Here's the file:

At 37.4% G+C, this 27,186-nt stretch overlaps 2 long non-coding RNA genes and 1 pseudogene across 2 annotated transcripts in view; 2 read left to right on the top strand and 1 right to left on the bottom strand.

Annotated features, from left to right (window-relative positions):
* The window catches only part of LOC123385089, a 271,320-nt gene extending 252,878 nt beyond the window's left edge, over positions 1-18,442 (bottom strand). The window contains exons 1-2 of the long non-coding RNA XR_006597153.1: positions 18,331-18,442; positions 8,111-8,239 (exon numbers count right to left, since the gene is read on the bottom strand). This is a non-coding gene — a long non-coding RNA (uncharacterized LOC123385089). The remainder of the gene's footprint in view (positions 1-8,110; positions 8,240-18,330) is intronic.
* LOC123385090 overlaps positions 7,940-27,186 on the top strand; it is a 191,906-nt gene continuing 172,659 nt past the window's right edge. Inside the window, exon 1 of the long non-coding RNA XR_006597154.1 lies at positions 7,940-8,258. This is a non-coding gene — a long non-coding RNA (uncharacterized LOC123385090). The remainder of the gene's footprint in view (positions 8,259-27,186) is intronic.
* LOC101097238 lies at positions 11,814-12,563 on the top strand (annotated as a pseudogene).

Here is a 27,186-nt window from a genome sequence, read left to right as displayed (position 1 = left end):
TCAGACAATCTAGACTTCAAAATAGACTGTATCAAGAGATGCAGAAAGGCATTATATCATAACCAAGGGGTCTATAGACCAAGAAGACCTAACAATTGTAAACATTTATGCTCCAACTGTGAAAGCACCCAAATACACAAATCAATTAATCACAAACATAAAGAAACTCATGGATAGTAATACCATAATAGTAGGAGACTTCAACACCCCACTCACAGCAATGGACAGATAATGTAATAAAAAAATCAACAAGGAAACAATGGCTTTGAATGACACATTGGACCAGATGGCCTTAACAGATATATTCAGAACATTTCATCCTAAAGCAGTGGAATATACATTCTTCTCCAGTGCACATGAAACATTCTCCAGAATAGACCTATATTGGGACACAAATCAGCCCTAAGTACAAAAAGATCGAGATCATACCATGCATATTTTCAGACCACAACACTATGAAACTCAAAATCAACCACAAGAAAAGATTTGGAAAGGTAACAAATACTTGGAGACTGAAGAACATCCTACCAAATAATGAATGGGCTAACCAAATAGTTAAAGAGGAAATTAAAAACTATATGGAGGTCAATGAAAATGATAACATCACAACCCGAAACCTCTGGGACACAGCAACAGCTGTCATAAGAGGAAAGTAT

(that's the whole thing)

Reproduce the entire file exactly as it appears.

At 37.4% G+C, this 27,186-nt stretch overlaps 2 long non-coding RNA genes and 1 pseudogene across 2 annotated transcripts in view; 2 read left to right on the top strand and 1 right to left on the bottom strand.

Annotated features, from left to right (window-relative positions):
* The window catches only part of LOC123385089, a 271,320-nt gene extending 252,878 nt beyond the window's left edge, over positions 1-18,442 (bottom strand). The window contains exons 1-2 of the long non-coding RNA XR_006597153.1: positions 18,331-18,442; positions 8,111-8,239 (exon numbers count right to left, since the gene is read on the bottom strand). This is a non-coding gene — a long non-coding RNA (uncharacterized LOC123385089). The remainder of the gene's footprint in view (positions 1-8,110; positions 8,240-18,330) is intronic.
* LOC123385090 overlaps positions 7,940-27,186 on the top strand; it is a 191,906-nt gene continuing 172,659 nt past the window's right edge. Inside the window, exon 1 of the long non-coding RNA XR_006597154.1 lies at positions 7,940-8,258. This is a non-coding gene — a long non-coding RNA (uncharacterized LOC123385090). The remainder of the gene's footprint in view (positions 8,259-27,186) is intronic.
* LOC101097238 lies at positions 11,814-12,563 on the top strand (annotated as a pseudogene).

Here is a 27,186-nt window from a genome sequence, read left to right as displayed (position 1 = left end):
TCAGACAATCTAGACTTCAAAATAGACTGTATCAAGAGATGCAGAAAGGCATTATATCATAACCAAGGGGTCTATAGACCAAGAAGACCTAACAATTGTAAACATTTATGCTCCAACTGTGAAAGCACCCAAATACACAAATCAATTAATCACAAACATAAAGAAACTCATGGATAGTAATACCATAATAGTAGGAGACTTCAACACCCCACTCACAGCAATGGACAGATAATGTAATAAAAAAATCAACAAGGAAACAATGGCTTTGAATGACACATTGGACCAGATGGCCTTAACAGATATATTCAGAACATTTCATCCTAAAGCAGTGGAATATACATTCTTCTCCAGTGCACATGAAACATTCTCCAGAATAGACCTATATTGGGACACAAATCAGCCCTAAGTACAAAAAGATCGAGATCATACCATGCATATTTTCAGACCACAACACTATGAAACTCAAAATCAACCACAAGAAAAGATTTGGAAAGGTAACAAATACTTGGAGACTGAAGAACATCCTACCAAATAATGAATGGGCTAACCAAATAGTTAAAGAGGAAATTAAAAACTATATGGAGGTCAATGAAAATGATAACATCACAACCCGAAACCTCTGGGACACAGCAACAGCTGTCATAAGAGGAAAGTAT